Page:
School is back in session, which has me thinking about the importance of lifelong learning, and the wisdom I've picked up over the years from unlikely sources; lessons you may not find in a classroom, but that entrepreneurs should know to survive and thrive.

In some ways, the best lessons I ever learned came out of the partnerships I've developed over the decades with people who don't wear suits and ties, but whose business smarts couldn't be sharper. They are the close to 100 different traditional and indigenous communities around the world with whom my company interacts in order to give customers a memorable travel experience. What those leaders have taught me about building and bending a business to adapt for success is worth a share.

1) Focus on the relationship, not the contract

If you've heard me speak or read my book, you'll know that one of my favorite people is a Quichua man named Delfin who lives in the Amazon with his family, and who hosts our travelers on a seven-day homestay in Ecuador. Our agreement was initially negotiated on a handshake, when he became one of my company's very first partners. Today, he hosts more than a thousand of our customers each year. In the 25 years since, not only has our relationship remained strong in that time, it's never had a single hiccup.

While handshake deals don't work in every situation, it says something about the strength of our partnership that we've never had a problem. As I often say, when you have a partnership like that, if you need to refer to a contract or continually go back to the language of the agreement to regulate the relationship, it's probably not a very good partnership. Focus on the person before the papers.

2) Make it your business to understand your partner's culture and motivations

Earlier this year, I spent some time in Africa where I came in contact with the Maasai, a nomadic and traditional people who live in parts of Kenya and Tanzania where some of our tours travel. To an outsider, Maasai tribes can seem primitive. They do a lot of exchange through bartering and their wealth is counted by the number of cows they have. Over time, I've come to see that the Maasai's relationship with the outside world is more sophisticated than it appears.

Given how unique my company's culture is, emphasizing freedom, happiness, and leading with service, I thought it would be helpful to educate the Maasai about who we are and how we do business. But what I learned is that, not only will it be difficult or even impossible for some partners to 'get' you, they don't really need to. You only have to sell them on what your purpose is, and what it is you're there to achieve. The rest is up to them.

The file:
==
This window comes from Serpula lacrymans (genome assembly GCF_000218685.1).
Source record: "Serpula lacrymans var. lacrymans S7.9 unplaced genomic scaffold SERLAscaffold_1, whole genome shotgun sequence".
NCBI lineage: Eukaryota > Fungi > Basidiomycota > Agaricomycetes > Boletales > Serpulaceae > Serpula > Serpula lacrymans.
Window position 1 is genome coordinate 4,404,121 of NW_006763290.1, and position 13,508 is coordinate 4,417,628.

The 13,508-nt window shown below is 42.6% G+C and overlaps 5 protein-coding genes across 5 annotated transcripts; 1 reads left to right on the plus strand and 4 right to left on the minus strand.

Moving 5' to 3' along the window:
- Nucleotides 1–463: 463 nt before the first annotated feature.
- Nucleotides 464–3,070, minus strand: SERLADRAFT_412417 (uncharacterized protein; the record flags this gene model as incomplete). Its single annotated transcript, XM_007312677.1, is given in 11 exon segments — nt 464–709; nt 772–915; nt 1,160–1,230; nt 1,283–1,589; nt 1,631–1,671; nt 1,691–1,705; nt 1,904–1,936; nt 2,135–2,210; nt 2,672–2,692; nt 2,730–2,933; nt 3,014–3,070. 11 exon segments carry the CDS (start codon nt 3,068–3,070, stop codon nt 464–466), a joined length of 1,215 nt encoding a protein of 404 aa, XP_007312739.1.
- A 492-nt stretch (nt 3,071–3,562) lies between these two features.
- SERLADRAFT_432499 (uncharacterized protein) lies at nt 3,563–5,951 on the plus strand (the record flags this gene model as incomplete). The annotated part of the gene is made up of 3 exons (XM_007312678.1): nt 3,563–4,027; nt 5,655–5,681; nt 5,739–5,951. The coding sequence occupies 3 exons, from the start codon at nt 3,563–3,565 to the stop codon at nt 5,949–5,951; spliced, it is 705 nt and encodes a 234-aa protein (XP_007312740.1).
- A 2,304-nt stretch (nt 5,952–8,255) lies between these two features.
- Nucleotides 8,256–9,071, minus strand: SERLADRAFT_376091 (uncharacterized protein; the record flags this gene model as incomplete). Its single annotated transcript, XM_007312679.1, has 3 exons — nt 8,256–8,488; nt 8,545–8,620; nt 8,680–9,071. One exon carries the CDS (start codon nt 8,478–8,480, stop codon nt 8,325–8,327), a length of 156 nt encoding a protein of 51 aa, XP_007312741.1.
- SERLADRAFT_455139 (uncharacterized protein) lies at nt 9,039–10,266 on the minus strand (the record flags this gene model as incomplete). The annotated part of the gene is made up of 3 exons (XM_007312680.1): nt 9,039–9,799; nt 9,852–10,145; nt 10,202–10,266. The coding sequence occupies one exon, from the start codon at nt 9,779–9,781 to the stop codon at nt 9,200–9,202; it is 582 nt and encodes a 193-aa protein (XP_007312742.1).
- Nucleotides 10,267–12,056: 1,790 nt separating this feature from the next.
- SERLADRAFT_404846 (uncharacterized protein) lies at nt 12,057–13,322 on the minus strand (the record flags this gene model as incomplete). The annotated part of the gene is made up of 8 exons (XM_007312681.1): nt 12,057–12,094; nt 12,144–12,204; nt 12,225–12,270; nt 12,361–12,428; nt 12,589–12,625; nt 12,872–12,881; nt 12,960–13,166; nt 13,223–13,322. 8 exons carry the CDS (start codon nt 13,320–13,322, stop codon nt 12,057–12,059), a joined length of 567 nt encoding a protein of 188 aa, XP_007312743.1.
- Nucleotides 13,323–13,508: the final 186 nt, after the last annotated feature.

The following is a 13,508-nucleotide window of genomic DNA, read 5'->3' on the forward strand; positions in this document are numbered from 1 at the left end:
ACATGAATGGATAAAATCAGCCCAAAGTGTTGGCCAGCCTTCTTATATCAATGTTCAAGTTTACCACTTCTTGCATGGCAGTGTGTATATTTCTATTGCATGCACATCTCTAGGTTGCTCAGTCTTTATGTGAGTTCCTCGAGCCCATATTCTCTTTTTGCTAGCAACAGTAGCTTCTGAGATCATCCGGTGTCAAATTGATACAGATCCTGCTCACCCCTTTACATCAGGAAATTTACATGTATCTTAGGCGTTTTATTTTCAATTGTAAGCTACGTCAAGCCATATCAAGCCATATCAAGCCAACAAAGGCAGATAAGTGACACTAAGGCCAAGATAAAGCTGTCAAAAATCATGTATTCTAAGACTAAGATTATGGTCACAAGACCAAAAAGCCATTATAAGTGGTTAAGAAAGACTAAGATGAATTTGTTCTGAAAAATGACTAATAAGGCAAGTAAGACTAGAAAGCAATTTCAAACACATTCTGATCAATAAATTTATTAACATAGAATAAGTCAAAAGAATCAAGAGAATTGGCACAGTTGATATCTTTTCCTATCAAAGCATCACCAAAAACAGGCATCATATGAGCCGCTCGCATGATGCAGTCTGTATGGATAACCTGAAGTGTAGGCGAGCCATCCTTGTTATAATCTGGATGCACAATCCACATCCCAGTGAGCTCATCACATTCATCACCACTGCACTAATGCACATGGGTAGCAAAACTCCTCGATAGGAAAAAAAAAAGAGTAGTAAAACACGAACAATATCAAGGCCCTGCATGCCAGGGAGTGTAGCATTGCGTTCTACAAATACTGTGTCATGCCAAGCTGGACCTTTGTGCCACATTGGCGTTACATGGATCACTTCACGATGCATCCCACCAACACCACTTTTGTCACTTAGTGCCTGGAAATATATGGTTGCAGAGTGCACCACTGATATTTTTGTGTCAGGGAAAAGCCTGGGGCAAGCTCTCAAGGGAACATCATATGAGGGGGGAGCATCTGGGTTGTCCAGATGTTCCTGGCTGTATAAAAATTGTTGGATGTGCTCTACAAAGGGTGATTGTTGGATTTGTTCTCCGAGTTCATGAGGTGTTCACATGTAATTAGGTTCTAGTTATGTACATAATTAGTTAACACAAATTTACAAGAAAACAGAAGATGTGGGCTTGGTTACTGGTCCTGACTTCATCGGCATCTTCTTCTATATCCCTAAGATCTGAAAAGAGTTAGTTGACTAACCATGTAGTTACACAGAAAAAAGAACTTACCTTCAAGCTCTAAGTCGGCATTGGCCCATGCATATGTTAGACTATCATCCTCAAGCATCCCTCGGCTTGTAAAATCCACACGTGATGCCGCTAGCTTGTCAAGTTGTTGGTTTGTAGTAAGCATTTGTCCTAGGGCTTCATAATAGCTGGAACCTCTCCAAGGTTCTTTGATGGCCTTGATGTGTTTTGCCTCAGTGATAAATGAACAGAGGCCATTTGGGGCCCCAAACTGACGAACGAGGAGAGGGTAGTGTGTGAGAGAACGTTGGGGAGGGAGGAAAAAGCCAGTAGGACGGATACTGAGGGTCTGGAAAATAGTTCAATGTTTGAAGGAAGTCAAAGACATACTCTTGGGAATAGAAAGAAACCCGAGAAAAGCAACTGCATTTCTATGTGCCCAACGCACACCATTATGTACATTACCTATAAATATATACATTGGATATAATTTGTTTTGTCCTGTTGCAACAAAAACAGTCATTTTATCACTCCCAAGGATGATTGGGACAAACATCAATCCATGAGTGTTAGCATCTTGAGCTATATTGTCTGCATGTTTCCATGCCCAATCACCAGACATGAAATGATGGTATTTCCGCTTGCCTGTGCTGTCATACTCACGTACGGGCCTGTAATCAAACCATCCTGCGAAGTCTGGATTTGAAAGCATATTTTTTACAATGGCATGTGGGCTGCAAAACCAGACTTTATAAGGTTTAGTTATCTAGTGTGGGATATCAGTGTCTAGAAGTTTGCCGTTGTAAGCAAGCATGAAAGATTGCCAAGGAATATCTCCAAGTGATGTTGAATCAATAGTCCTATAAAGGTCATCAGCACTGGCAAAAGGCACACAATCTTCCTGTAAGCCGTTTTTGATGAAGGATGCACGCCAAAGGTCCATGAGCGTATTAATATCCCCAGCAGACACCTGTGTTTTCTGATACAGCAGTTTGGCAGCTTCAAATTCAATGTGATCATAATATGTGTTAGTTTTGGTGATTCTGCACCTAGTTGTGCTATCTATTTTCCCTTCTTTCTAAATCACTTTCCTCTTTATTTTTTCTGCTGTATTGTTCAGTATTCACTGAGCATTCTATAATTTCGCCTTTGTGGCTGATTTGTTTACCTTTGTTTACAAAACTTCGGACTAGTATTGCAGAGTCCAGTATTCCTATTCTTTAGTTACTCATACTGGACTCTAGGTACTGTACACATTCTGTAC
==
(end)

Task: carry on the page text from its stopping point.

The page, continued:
In another country where we do business, we put a lot of effort into explaining to the government how our social enterprise model makes us different. The local officials were intrigued and said they understood us. But I realized over time that what easily sets us apart in some markets, makes less sense in a distinctly different culture. The lesson? It's not my job to educate prospective partners about my story or my business. It is my responsibility to research and understand what their cultural traditions and motivations are so I can adjust my approach.

3) Appreciate the difference between a good deal and a great one

Yet another thing I've learned from collaborating with indigenous people is this: do a great deal if you never want to work with that person again. Do a good deal if you want to have a long-term partnership.

That may seem counterintuitive and you might ask: shouldn't you always go hard into negotiations, since the other side will, too? Yes, sometimes you should. For example, if it's a one-off deal, like acquiring a piece of equipment or property from someone you're pretty sure you won't negotiate with in the future, go in tough and get a great deal done. I've scored some excellent acquisitions through hard line negotiations. But those weren't sellers with whom I saw long-term potential.

For the partners you want to build or extend a long-term business with, get a good deal, one that really works for both sides. If neither one of you ends up happy when the papers are signed, you'll be back arguing over it in short order and possibly even looking for ways out.

Again, it's about the relationship and the importance of being open to learning from all of your prospective partners. If you're as lucky as Delfin and I have been, you might just form a friendship that transcends your business -- and everyone can prosper.